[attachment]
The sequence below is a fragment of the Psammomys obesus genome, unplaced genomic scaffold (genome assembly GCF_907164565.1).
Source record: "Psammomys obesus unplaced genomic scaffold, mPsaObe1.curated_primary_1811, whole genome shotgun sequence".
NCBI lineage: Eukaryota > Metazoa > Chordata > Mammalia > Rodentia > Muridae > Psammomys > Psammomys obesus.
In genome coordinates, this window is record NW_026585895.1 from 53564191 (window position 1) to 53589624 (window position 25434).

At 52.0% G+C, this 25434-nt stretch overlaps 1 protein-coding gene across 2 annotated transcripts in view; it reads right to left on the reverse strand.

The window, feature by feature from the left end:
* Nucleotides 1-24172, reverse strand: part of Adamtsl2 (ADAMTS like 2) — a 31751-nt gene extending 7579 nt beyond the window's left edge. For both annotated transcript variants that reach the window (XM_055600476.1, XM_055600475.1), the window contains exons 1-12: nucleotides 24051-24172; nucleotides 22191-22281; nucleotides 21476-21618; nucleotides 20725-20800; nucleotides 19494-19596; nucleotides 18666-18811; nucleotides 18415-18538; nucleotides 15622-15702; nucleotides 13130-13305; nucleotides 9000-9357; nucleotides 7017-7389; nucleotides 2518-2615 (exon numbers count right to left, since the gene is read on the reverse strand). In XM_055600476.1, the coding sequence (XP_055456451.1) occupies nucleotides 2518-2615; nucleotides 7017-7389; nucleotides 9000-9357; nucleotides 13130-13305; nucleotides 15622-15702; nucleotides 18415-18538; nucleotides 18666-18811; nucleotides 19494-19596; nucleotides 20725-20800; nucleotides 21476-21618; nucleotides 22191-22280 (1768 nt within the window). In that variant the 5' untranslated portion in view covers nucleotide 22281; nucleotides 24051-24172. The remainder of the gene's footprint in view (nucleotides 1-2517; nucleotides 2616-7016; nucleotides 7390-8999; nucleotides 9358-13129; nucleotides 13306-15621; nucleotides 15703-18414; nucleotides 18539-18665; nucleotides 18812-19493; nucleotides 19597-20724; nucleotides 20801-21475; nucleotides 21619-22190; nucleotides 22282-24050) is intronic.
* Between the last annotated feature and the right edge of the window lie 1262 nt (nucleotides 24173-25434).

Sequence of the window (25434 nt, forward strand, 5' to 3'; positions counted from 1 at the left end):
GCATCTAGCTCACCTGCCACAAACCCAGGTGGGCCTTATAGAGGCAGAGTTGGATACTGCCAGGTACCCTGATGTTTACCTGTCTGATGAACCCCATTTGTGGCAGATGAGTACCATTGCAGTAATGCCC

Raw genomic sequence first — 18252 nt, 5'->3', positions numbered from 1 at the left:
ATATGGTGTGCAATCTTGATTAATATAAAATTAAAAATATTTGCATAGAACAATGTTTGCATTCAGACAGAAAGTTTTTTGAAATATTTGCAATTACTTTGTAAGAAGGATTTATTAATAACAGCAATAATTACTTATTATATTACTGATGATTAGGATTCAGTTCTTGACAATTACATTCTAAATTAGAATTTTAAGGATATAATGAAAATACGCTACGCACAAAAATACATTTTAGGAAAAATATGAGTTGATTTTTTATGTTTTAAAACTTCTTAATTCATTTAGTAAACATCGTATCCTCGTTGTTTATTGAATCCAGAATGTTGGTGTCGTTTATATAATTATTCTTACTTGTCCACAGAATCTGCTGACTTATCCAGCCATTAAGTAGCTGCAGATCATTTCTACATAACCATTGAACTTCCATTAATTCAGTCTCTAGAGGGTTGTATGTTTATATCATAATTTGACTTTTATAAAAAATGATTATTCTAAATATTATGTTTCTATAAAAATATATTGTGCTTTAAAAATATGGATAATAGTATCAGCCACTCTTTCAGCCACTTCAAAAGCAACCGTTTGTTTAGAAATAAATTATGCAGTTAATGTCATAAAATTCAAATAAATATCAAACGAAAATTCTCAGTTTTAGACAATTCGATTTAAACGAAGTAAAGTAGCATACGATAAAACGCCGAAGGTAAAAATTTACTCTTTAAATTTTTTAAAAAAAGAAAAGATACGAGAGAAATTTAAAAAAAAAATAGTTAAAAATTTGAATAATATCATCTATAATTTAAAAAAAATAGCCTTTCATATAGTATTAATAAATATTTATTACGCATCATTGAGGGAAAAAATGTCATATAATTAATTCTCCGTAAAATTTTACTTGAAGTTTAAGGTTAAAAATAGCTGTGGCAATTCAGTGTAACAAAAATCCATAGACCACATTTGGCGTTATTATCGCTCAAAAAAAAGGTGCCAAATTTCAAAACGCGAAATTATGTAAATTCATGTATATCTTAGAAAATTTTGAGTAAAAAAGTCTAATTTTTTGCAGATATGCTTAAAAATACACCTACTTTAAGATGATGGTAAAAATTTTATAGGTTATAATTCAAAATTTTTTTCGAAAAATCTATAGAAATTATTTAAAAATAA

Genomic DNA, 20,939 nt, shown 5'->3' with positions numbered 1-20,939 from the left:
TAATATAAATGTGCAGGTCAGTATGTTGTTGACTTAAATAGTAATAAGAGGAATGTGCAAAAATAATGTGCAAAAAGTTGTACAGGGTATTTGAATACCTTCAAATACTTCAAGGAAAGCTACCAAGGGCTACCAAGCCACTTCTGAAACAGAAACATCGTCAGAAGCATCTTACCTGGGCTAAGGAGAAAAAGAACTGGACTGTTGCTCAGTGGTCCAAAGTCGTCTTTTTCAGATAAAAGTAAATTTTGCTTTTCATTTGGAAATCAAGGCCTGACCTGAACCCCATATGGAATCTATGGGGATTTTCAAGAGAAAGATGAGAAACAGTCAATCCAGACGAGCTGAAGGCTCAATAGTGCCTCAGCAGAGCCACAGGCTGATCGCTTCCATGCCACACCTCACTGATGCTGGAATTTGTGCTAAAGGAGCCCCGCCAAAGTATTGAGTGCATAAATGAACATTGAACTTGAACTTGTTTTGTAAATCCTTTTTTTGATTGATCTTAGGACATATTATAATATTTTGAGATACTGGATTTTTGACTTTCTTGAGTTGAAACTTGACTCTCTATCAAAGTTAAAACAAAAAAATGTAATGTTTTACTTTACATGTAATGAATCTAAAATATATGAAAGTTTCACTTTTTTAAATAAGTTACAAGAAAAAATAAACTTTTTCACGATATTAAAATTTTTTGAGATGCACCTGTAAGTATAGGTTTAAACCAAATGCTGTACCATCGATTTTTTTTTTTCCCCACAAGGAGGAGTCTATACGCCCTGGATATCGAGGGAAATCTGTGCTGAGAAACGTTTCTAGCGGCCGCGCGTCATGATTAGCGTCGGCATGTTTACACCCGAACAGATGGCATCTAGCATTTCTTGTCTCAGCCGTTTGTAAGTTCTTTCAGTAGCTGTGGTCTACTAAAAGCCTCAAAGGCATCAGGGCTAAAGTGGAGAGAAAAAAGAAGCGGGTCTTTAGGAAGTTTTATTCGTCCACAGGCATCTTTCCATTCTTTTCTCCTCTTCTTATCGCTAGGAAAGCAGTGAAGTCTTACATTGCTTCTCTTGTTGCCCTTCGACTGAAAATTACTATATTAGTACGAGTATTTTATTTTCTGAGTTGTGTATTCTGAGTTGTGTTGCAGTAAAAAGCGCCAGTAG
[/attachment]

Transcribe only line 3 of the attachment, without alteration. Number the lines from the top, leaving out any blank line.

NCBI lineage: Eukaryota > Metazoa > Chordata > Mammalia > Rodentia > Muridae > Psammomys > Psammomys obesus.